has the story.
- You had to be there.
- Black expressionism goes all the way back to the founding of the visual arts on the African continent.
It flowed through time into this room.
It passed through many definitions and transitions, until it comes to you.
- [Narrator] The Marygrove Conservancy Detroit, most Monday nights, is "The Breakfast Club."
- Please give him your undivided attention.
Look at that handsome face, look at him smiling.
- [Narrator] Artist, art lovers, collectors, looking, talking and buying art.
- I'm happy 'cause it brings artists out of the woodwork.
- My name is Miriam Hull, I'm a acrylic painter.
- I mostly do line work.
Portraiture is what I really dabble in and I'm really inspired by Detroit's underground community.
- I was a technical illustrator for GM for over 40 years, so, that was my profession.
I'm a photorealistic artist.
- And I'm proud to say I am a folk artist.
- Alright, - Alright, now!
- "Breakfast Club" started about 2009.
- [Narrator] Henry Harper, Antiques dealer on Detroit's east side and art aficionado... - Here is Tashif Turner of Detroit.
And actually getting to be a national art rockstar.
- [Narrator] Art, Harper realized, something to look forward to coming home to.
- Art just enhances one's life.
- [Narrator] Artists check in, show their wares, get some advice.
- Yeah so, yeah, the piece is "The Black Narrative."
And it's ironic, you know, prior to me coming here to drop it off, I got pulled over by the police.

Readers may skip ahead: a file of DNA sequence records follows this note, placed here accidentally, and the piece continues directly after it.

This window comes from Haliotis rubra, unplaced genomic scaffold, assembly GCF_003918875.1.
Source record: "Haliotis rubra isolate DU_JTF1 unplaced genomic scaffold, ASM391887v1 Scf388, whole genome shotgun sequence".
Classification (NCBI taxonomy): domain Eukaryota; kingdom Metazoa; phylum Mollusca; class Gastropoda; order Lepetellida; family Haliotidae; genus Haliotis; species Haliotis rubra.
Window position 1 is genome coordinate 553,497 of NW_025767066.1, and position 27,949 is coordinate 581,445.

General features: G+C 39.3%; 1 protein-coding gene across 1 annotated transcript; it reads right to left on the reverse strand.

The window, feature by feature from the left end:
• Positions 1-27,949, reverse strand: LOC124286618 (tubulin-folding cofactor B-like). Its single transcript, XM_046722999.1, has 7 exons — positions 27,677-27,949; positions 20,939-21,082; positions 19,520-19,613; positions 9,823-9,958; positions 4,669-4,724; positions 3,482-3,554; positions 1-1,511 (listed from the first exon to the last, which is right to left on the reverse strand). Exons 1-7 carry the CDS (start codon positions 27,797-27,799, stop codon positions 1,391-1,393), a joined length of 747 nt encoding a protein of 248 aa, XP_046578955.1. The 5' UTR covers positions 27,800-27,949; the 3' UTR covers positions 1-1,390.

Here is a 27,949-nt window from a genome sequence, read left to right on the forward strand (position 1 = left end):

So it's just- - You did?
- Yeah, you know- - With this in the car?
- Yeah, this in the car.
- That should've been interesting.
It's something new in this millennia, about the business of art.
Art is now a business beyond what it used to be.
It was reserved for the one percenters.
- [Narrator] Ah, the very rich.
Harper's been a procurer of antiques for some of them.
But this "Breakfast Club," that goes in a different direction - Now, what "Breakfast Club" has done, was to make art absolutely democratic.
- But now, as you go through life and you evolve up the stage of creativity, you're going to have to define who you are and what you are.
Are you a cubist?
Are you an impressionist?
Along the road of life you're going to be experimenting with art, you're going be experimenting with techniques.
You are going to be looking to find yourselves.
Now, once you find yourself, you have to define yourself.
When you make out a resume, you're going to have to tell people what type of artist you are.
I am a black expressionist artist.
- It's not like this elitist, like, the wine and cheese, critiquing our power, Caucasian, walking around.
- I have one work this evening; 30 by 40, I have the up arrow.
- It's very welcoming, it's very home, It's very community.
- It's acrylic, it's called, it has two names: "The Reunion" and it's also called "The Homecoming."
- It's really very therapeutic, because they get to talk about, in front of a crowd on top of that.
And then, there's, like, an African culture.
There's a call and response and African traditions and culture.
- Good afternoon ladies and gentlemen.
My name is Damien Leonte.
(audience applauding) - So you put a call out and get a response back.
That is exactly what happens at "Breakfast Club."
Some artists are showman.
Andy Warhol was a showman.
- Some years back, I did the first one, in 1989.
You had to be there.
(audience laughing) - Picasso was a showman.
- It was in Australia.
You had to be there.
(audience laughing softly) I threw rocks at wild parakeets.
You had to be there.
- The showman, showman, showman.
- And for hours, these parakeets attacked me every time they saw me.
(audience laughing) You had to be there.
- And the showman's rights to the top.
- It's 36 by 48, untitled right now, because it's untitled right now.
- The art is a byproduct of the showmanship.
- On acrylics.
- [Henry] You got to stay with your craft.